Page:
For 10 years, Iyanla Vanzant has provided a type of therapy never before seen on television. Through Iyanla: Fix My Life, her guests and millions of viewers have learned the power of speaking the gut ugly truth in order to be set free and begin to live their best lives. 

Vanzant’s way is viewed as non-traditional, but her followers cling to her approach. She says the shift in accepting therapy of any kind is due in part to the current generation not willing to continue living their lives at a standstill.

“One of the reasons Fix My Life works is because I grew up in a time where you don’t talk your business outside of the house, you don’t tell people what’s going on with you,” she told Shadow and Act in a recent interview. “The millennials and the Z’s and the X’s are like ‘Wait a minute, hold up.’ The work is so much easier now because we’re talking about things that we wouldn’t talk about then. In my generation, your spiritual healing came from the church, and so many youngins are like, ‘I’m not going that way.’”

Despite the show’s popularity and many successful fixes, Vanzant has endured some criticisms, with other professional therapists disagreeing with her way of doing things. Instead of sitting across from a psychologist laid out on a sofa as the psychologist takes notes with a pen and paper on their patient, Vanzant takes a more in-your-face approach. 

She forces her subjects to bare their soul while calling them out on their nonsense. There are some screams and some slams on the table. Vanzant’s healing mechanisms are based on spiritual revelations rather than clinical. She’s all about breaking toxic cycles and encouraging her guests to dig deep for guidance, which oftentimes leads guests to cry their ugliest cries during an emotional breakdown. Vanzant believes a breakthrough can’t occur without one. 

She makes no apologies for her work and ignores the chatter and people’s discomfort with her approaches. As she told Wendy Williams in an interview on her talk show once, “I’m here to interrupt the pattern.”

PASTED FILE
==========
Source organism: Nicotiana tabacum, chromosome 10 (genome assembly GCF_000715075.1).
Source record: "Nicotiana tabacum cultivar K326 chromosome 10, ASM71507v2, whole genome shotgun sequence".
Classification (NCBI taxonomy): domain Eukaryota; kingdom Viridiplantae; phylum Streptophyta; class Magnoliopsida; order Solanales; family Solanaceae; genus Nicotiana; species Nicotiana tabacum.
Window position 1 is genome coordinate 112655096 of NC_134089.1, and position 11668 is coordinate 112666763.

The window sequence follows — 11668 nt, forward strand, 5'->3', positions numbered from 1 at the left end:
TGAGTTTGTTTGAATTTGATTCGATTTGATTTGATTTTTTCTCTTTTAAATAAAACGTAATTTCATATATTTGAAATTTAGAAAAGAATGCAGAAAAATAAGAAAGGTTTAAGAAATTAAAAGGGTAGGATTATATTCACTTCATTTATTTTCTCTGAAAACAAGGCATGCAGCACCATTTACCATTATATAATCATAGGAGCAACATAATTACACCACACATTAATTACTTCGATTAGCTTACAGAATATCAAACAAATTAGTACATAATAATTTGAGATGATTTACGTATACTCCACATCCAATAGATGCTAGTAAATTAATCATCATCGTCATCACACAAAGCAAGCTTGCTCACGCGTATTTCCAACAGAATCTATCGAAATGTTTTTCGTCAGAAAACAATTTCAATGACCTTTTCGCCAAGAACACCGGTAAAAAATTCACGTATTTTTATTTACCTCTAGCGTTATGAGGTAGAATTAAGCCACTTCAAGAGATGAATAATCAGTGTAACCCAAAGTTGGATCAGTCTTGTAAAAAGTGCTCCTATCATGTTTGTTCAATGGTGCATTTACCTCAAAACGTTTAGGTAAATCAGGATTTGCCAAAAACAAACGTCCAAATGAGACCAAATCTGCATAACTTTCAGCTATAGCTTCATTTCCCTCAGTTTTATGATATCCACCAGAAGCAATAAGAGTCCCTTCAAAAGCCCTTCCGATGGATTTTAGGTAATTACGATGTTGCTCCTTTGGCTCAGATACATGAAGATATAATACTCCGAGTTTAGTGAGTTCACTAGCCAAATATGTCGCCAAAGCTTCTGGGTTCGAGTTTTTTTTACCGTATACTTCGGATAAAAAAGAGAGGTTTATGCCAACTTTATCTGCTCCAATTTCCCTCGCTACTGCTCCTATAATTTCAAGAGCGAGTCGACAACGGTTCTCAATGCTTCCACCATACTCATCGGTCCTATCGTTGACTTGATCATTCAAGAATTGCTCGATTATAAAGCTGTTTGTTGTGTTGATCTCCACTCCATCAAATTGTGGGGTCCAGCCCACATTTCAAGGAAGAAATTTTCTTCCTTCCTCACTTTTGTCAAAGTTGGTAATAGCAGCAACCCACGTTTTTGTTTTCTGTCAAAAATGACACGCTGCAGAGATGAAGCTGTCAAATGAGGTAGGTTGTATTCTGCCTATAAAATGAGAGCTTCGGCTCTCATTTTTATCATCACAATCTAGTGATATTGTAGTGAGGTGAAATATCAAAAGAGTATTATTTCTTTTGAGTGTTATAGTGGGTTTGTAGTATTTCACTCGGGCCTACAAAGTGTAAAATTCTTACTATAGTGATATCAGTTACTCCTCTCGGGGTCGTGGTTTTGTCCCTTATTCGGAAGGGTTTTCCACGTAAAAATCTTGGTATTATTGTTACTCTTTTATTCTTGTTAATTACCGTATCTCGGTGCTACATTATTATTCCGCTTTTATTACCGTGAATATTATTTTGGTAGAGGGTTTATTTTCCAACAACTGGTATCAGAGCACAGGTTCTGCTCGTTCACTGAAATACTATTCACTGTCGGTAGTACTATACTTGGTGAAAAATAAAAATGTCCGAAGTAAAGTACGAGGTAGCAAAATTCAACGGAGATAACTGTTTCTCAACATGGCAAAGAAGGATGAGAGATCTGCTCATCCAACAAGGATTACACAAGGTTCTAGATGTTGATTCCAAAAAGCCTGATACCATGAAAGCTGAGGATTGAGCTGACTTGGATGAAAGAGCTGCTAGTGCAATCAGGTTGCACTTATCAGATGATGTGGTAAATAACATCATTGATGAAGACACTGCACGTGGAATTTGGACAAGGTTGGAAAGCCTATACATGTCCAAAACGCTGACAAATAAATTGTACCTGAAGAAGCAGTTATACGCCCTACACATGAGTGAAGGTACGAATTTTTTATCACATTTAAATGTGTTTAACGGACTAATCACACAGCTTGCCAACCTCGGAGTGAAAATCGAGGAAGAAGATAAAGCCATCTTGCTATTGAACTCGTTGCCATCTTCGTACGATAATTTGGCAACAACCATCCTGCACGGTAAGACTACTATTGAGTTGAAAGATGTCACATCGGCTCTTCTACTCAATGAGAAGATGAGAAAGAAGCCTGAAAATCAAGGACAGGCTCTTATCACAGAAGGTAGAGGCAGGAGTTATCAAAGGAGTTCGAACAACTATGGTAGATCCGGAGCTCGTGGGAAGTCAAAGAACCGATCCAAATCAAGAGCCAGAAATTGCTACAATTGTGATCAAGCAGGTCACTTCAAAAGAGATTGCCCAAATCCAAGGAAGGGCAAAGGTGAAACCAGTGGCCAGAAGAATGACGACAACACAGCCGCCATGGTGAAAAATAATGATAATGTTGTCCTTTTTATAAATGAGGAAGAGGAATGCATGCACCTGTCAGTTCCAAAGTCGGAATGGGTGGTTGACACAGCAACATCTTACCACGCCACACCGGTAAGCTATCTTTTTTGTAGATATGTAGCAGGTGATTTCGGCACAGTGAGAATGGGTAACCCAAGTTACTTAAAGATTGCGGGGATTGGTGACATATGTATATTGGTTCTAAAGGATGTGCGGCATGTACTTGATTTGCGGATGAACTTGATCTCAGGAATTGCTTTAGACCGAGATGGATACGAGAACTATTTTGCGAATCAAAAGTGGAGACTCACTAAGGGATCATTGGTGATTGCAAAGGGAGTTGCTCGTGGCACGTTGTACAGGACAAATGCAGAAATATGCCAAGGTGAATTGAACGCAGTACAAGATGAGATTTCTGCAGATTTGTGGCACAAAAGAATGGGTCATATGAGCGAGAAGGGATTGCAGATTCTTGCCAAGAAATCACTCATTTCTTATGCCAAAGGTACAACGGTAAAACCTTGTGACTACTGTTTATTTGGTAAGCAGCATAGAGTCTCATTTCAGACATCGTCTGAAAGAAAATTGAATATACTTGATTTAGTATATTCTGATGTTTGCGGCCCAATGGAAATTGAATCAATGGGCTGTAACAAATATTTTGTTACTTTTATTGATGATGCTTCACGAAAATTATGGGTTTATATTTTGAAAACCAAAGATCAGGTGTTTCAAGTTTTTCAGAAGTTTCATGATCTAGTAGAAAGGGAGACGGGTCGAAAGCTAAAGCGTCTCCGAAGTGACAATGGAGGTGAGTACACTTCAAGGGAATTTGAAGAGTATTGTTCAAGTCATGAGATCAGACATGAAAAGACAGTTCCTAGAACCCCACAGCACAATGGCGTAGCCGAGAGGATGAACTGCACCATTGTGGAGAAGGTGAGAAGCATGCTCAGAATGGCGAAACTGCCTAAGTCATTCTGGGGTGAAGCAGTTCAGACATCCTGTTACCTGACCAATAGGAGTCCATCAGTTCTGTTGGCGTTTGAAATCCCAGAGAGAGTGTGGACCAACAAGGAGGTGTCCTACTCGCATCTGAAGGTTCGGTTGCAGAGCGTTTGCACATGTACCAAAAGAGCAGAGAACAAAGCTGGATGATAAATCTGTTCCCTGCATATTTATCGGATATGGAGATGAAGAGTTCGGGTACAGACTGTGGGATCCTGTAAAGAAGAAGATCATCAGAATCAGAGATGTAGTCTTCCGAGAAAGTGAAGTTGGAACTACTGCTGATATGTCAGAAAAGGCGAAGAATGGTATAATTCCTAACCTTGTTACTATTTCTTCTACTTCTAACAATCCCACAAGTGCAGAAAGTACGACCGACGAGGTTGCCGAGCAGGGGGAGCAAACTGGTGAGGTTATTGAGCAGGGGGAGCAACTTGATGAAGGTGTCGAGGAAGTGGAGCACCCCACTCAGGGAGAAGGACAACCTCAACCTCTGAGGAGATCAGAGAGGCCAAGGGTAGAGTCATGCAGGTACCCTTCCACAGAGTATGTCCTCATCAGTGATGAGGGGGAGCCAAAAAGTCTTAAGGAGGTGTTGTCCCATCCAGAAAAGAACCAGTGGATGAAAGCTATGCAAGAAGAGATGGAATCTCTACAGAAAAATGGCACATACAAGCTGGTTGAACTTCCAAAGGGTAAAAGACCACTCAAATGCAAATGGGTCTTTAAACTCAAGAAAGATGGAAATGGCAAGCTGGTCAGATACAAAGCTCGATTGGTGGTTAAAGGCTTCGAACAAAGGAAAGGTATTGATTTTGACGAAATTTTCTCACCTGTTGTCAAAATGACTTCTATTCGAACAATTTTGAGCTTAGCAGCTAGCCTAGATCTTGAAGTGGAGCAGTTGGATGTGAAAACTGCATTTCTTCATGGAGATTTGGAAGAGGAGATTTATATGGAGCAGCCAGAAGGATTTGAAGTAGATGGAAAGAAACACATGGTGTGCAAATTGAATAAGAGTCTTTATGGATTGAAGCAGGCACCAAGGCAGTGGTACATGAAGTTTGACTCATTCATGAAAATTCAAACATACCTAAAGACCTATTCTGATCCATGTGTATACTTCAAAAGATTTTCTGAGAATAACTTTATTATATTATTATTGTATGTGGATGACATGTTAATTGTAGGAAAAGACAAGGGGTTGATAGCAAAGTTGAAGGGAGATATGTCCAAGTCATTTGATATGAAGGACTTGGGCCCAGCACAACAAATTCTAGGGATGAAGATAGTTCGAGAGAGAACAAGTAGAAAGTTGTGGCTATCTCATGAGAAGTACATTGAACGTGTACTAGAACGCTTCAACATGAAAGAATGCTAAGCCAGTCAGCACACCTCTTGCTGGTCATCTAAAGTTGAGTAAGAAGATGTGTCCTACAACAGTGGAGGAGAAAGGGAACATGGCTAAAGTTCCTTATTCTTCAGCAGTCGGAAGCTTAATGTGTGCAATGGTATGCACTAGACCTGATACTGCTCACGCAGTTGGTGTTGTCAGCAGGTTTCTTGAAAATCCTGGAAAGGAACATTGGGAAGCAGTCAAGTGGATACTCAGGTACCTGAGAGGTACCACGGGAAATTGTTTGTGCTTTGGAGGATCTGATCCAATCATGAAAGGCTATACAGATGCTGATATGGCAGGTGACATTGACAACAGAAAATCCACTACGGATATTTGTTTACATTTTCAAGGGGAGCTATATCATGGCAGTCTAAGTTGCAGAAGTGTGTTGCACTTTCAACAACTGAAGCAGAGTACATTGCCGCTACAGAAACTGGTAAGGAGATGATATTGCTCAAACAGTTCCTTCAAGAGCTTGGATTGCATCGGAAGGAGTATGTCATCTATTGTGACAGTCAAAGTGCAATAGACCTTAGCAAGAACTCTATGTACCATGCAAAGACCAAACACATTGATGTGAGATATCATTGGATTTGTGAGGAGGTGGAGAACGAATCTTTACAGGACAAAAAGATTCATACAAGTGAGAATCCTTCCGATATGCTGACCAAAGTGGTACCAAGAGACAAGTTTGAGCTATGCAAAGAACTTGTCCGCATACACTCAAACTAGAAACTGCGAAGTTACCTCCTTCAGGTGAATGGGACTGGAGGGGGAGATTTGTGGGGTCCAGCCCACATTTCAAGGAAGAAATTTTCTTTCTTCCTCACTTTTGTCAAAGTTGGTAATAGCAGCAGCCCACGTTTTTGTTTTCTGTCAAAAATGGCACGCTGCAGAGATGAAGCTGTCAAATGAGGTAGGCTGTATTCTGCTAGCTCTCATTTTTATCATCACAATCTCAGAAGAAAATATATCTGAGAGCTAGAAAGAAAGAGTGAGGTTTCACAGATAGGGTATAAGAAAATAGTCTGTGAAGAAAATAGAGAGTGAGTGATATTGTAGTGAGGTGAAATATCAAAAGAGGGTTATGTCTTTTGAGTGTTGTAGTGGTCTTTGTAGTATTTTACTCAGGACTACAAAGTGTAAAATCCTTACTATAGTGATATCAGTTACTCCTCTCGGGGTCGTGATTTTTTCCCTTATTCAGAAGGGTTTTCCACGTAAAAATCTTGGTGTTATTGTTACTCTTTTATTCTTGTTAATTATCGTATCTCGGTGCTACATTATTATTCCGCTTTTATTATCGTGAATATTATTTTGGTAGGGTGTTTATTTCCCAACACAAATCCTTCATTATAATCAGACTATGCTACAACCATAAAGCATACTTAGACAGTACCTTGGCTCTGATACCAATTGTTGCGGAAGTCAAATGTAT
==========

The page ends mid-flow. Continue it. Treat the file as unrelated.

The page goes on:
Vanzant echoed the same sentiments to Shadow and Act when asked what she thinks about criticism from viewers, as well as previous guests. Tamar Braxton, Sheree Whitfield, and Shay Johnson are just a few who’ve spoken out against Vanzant after appearing on her show. For Vanzant, she’s content in knowing she did her job.

“It’s just an unwillingness [on the guest’s end],” Vanzant said. “When you call people on their stuff, they’re going to get mad at you. There’s an African proverb that says ‘You never curse what you bless – and you never curse what blesses you.’ So, people who criticize me, they’re cursing themselves.” 

As for why she’s decided to part ways with Fix My Life, she says it’s simply time for her to move onto other things but insists her work in helping others is never done.

“It’s time for me to do it differently. I’m not going anywhere, I’m just doing it differently,” she added. “Not on the screen, but in a more intimate way. Teaching people and connecting with people so that it’s not entertainment, but it’s inner-tainment.”

The final episodes of Fix My Life begin airing Saturday, April 10 at 9 p.m. EST on OWN. 

Watch the full interview with Vanzant where she discusses submission in the therapy process, her favorite fixes, whether she stays in touch with her guests, and more about what to expect next from her.